Is it important to learn history? - Page 5 - Mothering Forums

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#121 of 170 Old 01-17-2008, 12:45 PM
 
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David McCullough has said that history is the antidote to the hubris of the present.
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#122 of 170 Old 01-17-2008, 12:59 PM
 
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I feel strongly that everyone should learn at least an overview of history--not only their own country's history or their own culture's history, but the history of the whole world. It gives a person so much more understanding of the world, of current events and issues, of themselves, of other cultures.

In my opinion learning history is essential to a complete education. No, you may not "use" it in your job or even in your daily life, but there is so much more to being a human being on this planet than that.
I agree with you. I'm not so sure that world history is as important as knowing about the history of our own country, but I do think history is important. I know that we couldn't possibly cover "everything" during our homeschooling years but we can hit on a lot of the more important things.

You know there are topics in history that I don't know that much about now at the age of 40 that I feel embarrassed when those around me are discussing them. My husband knows about all the different wars and can spout out the years of the wars and I have no earthly idea usually. I'm sure I learned about it all in past years but I have a harder time keeping things in memory than my husband does. It just kinda fades away from my mind.

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#123 of 170 Old 01-17-2008, 01:43 PM
 
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Wow, this made me want to cry, but now I see so many articulate, passionate defences of the value of history.

Learning about change and continuity over time helps us evaluate things that happen around us and think about what might happen in the future. It helps us understand other people's and other nations' relationships, dreams, fears, anger, wealth, poverty, and oppression.

I fully agree that learning 'social studies' and 'history' in school can be a pretty pale experience, and it does put off a lot of people. But just as reading is a lot more than sounding out words, history is a lot more than dates and memorization.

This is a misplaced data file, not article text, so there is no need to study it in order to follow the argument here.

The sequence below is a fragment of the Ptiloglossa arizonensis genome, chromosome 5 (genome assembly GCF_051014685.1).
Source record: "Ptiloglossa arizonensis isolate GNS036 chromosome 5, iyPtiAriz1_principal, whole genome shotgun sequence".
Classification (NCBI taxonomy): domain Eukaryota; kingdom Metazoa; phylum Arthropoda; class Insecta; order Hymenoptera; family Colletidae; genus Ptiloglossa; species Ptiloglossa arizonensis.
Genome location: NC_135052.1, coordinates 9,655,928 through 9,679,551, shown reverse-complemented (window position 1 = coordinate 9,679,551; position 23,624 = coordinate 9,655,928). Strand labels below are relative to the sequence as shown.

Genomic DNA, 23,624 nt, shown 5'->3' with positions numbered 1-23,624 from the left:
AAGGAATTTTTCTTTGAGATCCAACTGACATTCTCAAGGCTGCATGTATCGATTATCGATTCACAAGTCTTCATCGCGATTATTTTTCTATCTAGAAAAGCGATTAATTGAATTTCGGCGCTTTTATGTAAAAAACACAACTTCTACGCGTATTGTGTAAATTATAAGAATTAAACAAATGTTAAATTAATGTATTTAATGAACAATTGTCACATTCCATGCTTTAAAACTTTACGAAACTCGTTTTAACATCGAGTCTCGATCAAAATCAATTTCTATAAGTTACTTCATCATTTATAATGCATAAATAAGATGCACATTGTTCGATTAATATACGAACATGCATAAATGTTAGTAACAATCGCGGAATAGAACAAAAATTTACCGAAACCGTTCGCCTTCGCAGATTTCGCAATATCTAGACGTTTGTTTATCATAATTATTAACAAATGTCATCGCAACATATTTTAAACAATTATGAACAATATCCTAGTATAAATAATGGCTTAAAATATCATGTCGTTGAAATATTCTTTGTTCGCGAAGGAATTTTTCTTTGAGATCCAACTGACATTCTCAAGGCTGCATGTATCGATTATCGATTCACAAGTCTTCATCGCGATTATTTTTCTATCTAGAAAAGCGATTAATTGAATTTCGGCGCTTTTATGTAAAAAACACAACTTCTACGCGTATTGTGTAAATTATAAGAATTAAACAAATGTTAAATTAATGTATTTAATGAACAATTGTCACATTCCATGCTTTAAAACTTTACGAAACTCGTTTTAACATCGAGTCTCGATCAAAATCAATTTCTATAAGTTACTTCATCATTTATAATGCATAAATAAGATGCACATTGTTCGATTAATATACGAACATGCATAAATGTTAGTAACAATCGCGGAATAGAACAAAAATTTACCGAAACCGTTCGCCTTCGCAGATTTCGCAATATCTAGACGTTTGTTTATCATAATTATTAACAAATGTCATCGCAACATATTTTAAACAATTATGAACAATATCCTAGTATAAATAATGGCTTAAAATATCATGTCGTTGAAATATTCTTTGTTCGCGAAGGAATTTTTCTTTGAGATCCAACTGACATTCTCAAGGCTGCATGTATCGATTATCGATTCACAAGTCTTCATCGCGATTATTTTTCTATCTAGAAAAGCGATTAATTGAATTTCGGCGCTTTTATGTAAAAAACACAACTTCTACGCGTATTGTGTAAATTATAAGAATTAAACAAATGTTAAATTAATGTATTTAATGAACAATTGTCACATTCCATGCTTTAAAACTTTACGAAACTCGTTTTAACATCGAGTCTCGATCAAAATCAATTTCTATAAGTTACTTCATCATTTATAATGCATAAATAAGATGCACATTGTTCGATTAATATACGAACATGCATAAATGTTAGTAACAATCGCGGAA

What do historians do? Well, some of them have their little corner of an archive and churn out dull little monographs that excite a narrow group of academics year after year. That's fine, fair enough. But there's an incredible amount to be drawn from a lot of what is out there, and there are big questions to be wrestled with.

What are some of the things that Holocaust historians look at, for example? Here's a partial list-I wonder if they're important, and if they'd be useful things to think about as we go through life evaluating the choices that we have each day...

- Did German leaders intend the Holocaust to happen, or was it just the result of an accumulation of events?
- Did Germans who voted for the Nazis hate Jews? Was Germany an anti-Semitic country? Why the Jews?
- How did ordinary Germans participate in the Holocaust? Why?
- Did modern technology make it easier for Holocaust perpetrators to distance themselves from what they were doing?
- How did Holocaust perpetrators come to regard those they harmed as less than human?
- How did Germany go from being an industrialized, democratic country, the first social welfare state, to the Holocaust?
- How might decisions by the winners of the First World War about the terms of the peace to impose on Germany have contributed to the rise of Hitler?
- What motivated those who helped the Jews? What stopped others from doing so?

Another important aspect of the study of history is understanding how it is used afterwards, how its imagery is deployed. That's one reason why we can't just get 'stuff we need to know' from political speeches, the movies, and pop culture references. A lot of historians actually study political and cultural 'memory' of history and its significance.

In Germany, there is a noun, Vergangenheitsbewaeltigung, which actually means 'overcoming the past' - a force and process that has been an incredibly important motivator in the post World War 2 social, political, and artistic life of that country. Special noun notwithstanding, however, every nation engages in a constant process of Vergangenheitsbewaeltigung to some degree.
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#124 of 170 Old 01-17-2008, 01:49 PM
 
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Daffodil, given the answers in your last post I would respectfully suggest that perhaps it is your definition of history that needs the expanding. The fact that Aristotle and Plato were homosexual is absolutely historically accurate--yet they are still considered some of the greatest thinkers of our time, despite the fact that in this day and age they'd be locked up as pedophiles.

One needs a basis for winning an argument, not a "should or would" kind of "well I can SEE that it's wrong!" as you suggest regarding Lactivism. That kind of stance, while fine for forming a personal opinion, does not hold any weight in the public arena. It won't get us anywhere. Nurse-ins are fine for garnering public attention, but what good is that? You need people working on different levels, in the courtrooms and in the policymakers' offices. Personal opinion doesn't do much there, if it's a situation requiring overturning a current public trend.